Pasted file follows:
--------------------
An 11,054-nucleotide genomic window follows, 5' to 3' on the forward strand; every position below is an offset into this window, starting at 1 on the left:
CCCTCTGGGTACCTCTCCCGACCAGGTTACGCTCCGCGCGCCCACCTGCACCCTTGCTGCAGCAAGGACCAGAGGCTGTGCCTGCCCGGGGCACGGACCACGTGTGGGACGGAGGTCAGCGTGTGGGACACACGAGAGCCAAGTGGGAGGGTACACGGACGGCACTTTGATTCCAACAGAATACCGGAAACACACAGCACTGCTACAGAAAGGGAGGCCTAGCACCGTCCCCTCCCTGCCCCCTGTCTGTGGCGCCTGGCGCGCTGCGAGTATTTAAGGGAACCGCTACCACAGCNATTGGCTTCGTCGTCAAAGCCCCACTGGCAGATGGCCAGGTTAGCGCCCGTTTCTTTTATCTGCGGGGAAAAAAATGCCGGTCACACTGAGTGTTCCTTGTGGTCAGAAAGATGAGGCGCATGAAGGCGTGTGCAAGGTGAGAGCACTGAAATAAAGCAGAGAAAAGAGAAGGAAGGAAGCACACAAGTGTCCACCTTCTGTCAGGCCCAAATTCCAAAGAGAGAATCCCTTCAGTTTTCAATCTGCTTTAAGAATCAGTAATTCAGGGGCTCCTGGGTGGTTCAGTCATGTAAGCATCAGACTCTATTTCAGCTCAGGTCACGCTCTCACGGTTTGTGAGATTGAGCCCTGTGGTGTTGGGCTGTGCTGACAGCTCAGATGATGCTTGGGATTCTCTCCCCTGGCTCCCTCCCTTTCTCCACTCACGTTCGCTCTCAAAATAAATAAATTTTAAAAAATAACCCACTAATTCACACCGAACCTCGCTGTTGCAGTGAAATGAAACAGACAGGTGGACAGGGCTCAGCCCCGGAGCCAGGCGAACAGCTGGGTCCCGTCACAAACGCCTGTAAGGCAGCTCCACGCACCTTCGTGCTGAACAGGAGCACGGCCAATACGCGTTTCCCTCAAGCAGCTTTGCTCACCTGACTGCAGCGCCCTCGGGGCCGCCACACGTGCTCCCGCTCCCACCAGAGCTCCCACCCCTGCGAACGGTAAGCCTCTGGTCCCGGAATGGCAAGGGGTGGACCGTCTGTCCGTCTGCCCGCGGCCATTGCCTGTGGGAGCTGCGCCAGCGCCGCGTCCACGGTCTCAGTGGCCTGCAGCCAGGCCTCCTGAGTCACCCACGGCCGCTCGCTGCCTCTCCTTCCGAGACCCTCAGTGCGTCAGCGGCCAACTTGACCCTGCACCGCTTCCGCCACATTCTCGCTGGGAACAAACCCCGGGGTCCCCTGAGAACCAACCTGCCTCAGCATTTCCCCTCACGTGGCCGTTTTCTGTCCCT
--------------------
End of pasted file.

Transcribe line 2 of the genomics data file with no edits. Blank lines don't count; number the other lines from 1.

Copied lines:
CCCTCTGGGTACCTCTCCCGACCAGGTTACGCTCCGCGCGCCCACCTGCACCCTTGCTGCAGCAAGGACCAGAGGCTGTGCCTGCCCGGGGCACGGACCACGTGTGGGACGGAGGTCAGCGTGTGGGACACACGAGAGCCAAGTGGGAGGGTACACGGACGGCACTTTGATTCCAACAGAATACCGGAAACACACAGCACTGCTACAGAAAGGGAGGCCTAGCACCGTCCCCTCCCTGCCCCCTGTCTGTGGCGCCTGGCGCGCTGCGAGTATTTAAGGGAACCGCTACCACAGCNATTGGCTTCGTCGTCAAAGCCCCACTGGCAGATGGCCAGGTTAGCGCCCGTTTCTTTTATCTGCGGGGAAAAAAATGCCGGTCACACTGAGTGTTCCTTGTGGTCAGAAAGATGAGGCGCATGAAGGCGTGTGCAAGGTGAGAGCACTGAAATAAAGCAGAGAAAAGAGAAGGAAGGAAGCACACAAGTGTCCACCTTCTGTCAGGCCCAAATTCCAAAGAGAGAATCCCTTCAGTTTTCAATCTGCTTTAAGAATCAGTAATTCAGGGGCTCCTGGGTGGTTCAGTCATGTAAGCATCAGACTCTATTTCAGCTCAGGTCACGCTCTCACGGTTTGTGAGATTGAGCCCTGTGGTGTTGGGCTGTGCTGACAGCTCAGATGATGCTTGGGATTCTCTCCCCTGGCTCCCTCCCTTTCTCCACTCACGTTCGCTCTCAAAATAAATAAATTTTAAAAAATAACCCACTAATTCACACCGAACCTCGCTGTTGCAGTGAAATGAAACAGACAGGTGGACAGGGCTCAGCCCCGGAGCCAGGCGAACAGCTGGGTCCCGTCACAAACGCCTGTAAGGCAGCTCCACGCACCTTCGTGCTGAACAGGAGCACGGCCAATACGCGTTTCCCTCAAGCAGCTTTGCTCACCTGACTGCAGCGCCCTCGGGGCCGCCACACGTGCTCCCGCTCCCACCAGAGCTCCCACCCCTGCGAACGGTAAGCCTCTGGTCCCGGAATGGCAAGGGGTGGACCGTCTGTCCGTCTGCCCGCGGCCATTGCCTGTGGGAGCTGCGCCAGCGCCGCGTCCACGGTCTCAGTGGCCTGCAGCCAGGCCTCCTGAGTCACCCACGGCCGCTCGCTGCCTCTCCTTCCGAGACCCTCAGTGCGTCAGCGGCCAACTTGACCCTGCACCGCTTCCGCCACATTCTCGCTGGGAACAAACCCCGGGGTCCCCTGAGAACCAACCTGCCTCAGCATTTCCCCTCACGTGGCCGTTTTCTGTCCCT